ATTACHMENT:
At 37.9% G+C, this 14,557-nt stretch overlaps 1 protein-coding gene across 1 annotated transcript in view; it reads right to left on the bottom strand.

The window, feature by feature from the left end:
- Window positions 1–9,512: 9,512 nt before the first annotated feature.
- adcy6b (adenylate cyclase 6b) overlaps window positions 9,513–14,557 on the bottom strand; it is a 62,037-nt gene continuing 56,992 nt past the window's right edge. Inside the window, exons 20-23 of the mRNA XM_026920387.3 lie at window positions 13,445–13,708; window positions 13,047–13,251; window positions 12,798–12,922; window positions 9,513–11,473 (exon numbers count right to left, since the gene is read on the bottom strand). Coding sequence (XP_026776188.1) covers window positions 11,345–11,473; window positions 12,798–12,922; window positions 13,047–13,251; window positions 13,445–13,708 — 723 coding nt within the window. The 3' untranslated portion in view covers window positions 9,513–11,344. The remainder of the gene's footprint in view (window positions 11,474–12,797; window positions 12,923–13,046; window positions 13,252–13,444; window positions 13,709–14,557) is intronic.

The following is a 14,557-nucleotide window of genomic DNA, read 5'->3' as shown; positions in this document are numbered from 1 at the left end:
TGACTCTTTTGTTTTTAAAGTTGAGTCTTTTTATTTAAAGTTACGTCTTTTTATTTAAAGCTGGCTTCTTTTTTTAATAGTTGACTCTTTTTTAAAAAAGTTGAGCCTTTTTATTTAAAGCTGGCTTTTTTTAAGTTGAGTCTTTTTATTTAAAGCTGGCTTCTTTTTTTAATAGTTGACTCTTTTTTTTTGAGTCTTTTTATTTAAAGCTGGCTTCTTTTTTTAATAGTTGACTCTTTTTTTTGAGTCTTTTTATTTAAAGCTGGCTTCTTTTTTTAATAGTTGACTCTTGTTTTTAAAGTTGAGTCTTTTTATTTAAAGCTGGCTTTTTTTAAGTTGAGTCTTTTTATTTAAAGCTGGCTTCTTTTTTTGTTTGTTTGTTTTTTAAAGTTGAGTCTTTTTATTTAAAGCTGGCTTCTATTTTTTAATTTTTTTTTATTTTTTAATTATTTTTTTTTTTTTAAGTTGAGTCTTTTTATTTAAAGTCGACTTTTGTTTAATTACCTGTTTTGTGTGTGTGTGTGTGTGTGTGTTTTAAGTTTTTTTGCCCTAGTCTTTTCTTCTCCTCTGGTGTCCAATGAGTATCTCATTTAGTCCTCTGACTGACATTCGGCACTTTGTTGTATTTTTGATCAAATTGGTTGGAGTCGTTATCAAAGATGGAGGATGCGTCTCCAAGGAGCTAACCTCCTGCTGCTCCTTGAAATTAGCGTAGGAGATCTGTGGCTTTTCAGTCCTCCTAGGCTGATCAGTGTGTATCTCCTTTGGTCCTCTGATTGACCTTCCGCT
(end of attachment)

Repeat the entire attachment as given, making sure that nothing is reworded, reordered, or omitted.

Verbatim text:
At 37.9% G+C, this 14,557-nt stretch overlaps 1 protein-coding gene across 1 annotated transcript in view; it reads right to left on the bottom strand.

The window, feature by feature from the left end:
- Window positions 1–9,512: 9,512 nt before the first annotated feature.
- adcy6b (adenylate cyclase 6b) overlaps window positions 9,513–14,557 on the bottom strand; it is a 62,037-nt gene continuing 56,992 nt past the window's right edge. Inside the window, exons 20-23 of the mRNA XM_026920387.3 lie at window positions 13,445–13,708; window positions 13,047–13,251; window positions 12,798–12,922; window positions 9,513–11,473 (exon numbers count right to left, since the gene is read on the bottom strand). Coding sequence (XP_026776188.1) covers window positions 11,345–11,473; window positions 12,798–12,922; window positions 13,047–13,251; window positions 13,445–13,708 — 723 coding nt within the window. The 3' untranslated portion in view covers window positions 9,513–11,344. The remainder of the gene's footprint in view (window positions 11,474–12,797; window positions 12,923–13,046; window positions 13,252–13,444; window positions 13,709–14,557) is intronic.

The following is a 14,557-nucleotide window of genomic DNA, read 5'->3' as shown; positions in this document are numbered from 1 at the left end:
TGACTCTTTTGTTTTTAAAGTTGAGTCTTTTTATTTAAAGTTACGTCTTTTTATTTAAAGCTGGCTTCTTTTTTTAATAGTTGACTCTTTTTTAAAAAAGTTGAGCCTTTTTATTTAAAGCTGGCTTTTTTTAAGTTGAGTCTTTTTATTTAAAGCTGGCTTCTTTTTTTAATAGTTGACTCTTTTTTTTTGAGTCTTTTTATTTAAAGCTGGCTTCTTTTTTTAATAGTTGACTCTTTTTTTTGAGTCTTTTTATTTAAAGCTGGCTTCTTTTTTTAATAGTTGACTCTTGTTTTTAAAGTTGAGTCTTTTTATTTAAAGCTGGCTTTTTTTAAGTTGAGTCTTTTTATTTAAAGCTGGCTTCTTTTTTTGTTTGTTTGTTTTTTAAAGTTGAGTCTTTTTATTTAAAGCTGGCTTCTATTTTTTAATTTTTTTTTATTTTTTAATTATTTTTTTTTTTTTAAGTTGAGTCTTTTTATTTAAAGTCGACTTTTGTTTAATTACCTGTTTTGTGTGTGTGTGTGTGTGTGTGTTTTAAGTTTTTTTGCCCTAGTCTTTTCTTCTCCTCTGGTGTCCAATGAGTATCTCATTTAGTCCTCTGACTGACATTCGGCACTTTGTTGTATTTTTGATCAAATTGGTTGGAGTCGTTATCAAAGATGGAGGATGCGTCTCCAAGGAGCTAACCTCCTGCTGCTCCTTGAAATTAGCGTAGGAGATCTGTGGCTTTTCAGTCCTCCTAGGCTGATCAGTGTGTATCTCCTTTGGTCCTCTGATTGACCTTCCGCT